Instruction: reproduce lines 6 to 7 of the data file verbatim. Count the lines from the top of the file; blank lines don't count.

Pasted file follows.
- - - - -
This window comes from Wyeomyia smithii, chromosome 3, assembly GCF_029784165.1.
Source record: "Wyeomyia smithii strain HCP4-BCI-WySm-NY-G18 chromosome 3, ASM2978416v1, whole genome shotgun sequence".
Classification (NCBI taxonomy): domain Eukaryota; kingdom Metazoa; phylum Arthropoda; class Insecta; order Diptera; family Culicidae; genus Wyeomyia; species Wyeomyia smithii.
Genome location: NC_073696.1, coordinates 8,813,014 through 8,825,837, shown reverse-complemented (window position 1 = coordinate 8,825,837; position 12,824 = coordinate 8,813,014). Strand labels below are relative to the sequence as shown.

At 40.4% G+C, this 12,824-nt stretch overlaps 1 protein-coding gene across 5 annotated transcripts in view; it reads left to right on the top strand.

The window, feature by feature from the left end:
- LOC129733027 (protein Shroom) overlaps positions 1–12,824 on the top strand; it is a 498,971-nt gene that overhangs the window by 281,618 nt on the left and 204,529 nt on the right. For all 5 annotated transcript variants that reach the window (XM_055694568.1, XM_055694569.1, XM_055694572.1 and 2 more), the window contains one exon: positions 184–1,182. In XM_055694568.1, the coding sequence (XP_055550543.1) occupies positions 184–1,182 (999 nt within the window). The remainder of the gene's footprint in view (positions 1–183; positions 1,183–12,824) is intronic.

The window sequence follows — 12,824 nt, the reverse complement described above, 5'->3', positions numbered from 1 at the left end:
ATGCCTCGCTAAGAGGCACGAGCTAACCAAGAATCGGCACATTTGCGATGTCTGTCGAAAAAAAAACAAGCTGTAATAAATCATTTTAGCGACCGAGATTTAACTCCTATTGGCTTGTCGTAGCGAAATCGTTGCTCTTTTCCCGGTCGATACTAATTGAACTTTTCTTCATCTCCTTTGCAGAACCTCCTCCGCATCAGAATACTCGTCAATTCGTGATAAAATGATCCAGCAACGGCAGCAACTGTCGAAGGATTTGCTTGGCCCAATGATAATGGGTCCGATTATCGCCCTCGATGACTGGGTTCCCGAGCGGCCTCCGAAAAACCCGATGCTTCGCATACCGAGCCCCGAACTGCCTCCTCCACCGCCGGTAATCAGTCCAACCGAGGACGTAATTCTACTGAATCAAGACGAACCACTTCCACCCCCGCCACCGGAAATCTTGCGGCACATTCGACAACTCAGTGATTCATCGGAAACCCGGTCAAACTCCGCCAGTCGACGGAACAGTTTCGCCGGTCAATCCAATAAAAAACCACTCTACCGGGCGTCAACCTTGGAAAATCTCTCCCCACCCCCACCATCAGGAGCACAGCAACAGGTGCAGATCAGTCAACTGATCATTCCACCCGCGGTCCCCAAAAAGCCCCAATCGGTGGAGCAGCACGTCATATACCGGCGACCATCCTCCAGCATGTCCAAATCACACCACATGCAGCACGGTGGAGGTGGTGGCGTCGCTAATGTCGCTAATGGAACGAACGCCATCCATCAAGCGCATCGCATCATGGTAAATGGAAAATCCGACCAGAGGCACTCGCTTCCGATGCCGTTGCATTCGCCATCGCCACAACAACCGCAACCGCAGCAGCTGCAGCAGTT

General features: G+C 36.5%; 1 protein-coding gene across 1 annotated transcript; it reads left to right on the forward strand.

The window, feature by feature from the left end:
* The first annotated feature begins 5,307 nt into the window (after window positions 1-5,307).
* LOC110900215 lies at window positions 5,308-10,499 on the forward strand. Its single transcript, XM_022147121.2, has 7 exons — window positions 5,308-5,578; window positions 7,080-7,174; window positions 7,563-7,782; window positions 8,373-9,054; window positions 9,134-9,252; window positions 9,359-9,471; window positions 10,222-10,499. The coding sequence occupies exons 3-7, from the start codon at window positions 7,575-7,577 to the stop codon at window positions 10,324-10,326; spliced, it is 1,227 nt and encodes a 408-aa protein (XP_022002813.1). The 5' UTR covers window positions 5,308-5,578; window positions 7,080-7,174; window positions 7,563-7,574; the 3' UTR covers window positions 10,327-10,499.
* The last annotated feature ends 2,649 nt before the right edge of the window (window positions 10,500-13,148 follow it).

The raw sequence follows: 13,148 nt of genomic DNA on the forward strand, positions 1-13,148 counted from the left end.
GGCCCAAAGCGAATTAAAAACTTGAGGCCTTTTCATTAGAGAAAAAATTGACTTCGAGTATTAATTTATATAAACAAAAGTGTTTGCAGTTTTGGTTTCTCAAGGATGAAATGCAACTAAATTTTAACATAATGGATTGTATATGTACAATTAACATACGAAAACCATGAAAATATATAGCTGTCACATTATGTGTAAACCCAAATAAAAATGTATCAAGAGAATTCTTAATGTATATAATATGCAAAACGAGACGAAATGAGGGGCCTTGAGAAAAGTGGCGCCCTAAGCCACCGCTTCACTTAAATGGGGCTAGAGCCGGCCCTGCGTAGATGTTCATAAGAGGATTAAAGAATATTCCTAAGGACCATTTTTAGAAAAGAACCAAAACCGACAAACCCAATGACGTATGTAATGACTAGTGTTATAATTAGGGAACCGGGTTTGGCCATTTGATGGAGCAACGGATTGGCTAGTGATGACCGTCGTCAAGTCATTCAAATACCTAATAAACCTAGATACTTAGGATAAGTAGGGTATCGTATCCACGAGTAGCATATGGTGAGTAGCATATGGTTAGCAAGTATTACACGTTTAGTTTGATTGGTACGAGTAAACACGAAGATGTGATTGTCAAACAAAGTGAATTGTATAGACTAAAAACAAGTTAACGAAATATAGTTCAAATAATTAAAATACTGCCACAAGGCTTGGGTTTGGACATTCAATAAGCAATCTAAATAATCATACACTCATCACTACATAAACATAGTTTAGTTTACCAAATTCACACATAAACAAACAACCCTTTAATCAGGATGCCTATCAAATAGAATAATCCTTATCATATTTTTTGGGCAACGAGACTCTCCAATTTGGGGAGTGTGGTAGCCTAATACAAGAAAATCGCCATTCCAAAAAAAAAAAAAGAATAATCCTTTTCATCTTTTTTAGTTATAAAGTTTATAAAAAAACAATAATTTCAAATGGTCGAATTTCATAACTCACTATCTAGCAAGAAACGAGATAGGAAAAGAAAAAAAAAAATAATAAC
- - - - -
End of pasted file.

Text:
The window, feature by feature from the left end:
- LOC129733027 (protein Shroom) overlaps positions 1–12,824 on the top strand; it is a 498,971-nt gene that overhangs the window by 281,618 nt on the left and 204,529 nt on the right. For all 5 annotated transcript variants that reach the window (XM_055694568.1, XM_055694569.1, XM_055694572.1 and 2 more), the window contains one exon: positions 184–1,182. In XM_055694568.1, the coding sequence (XP_055550543.1) occupies positions 184–1,182 (999 nt within the window). The remainder of the gene's footprint in view (positions 1–183; positions 1,183–12,824) is intronic.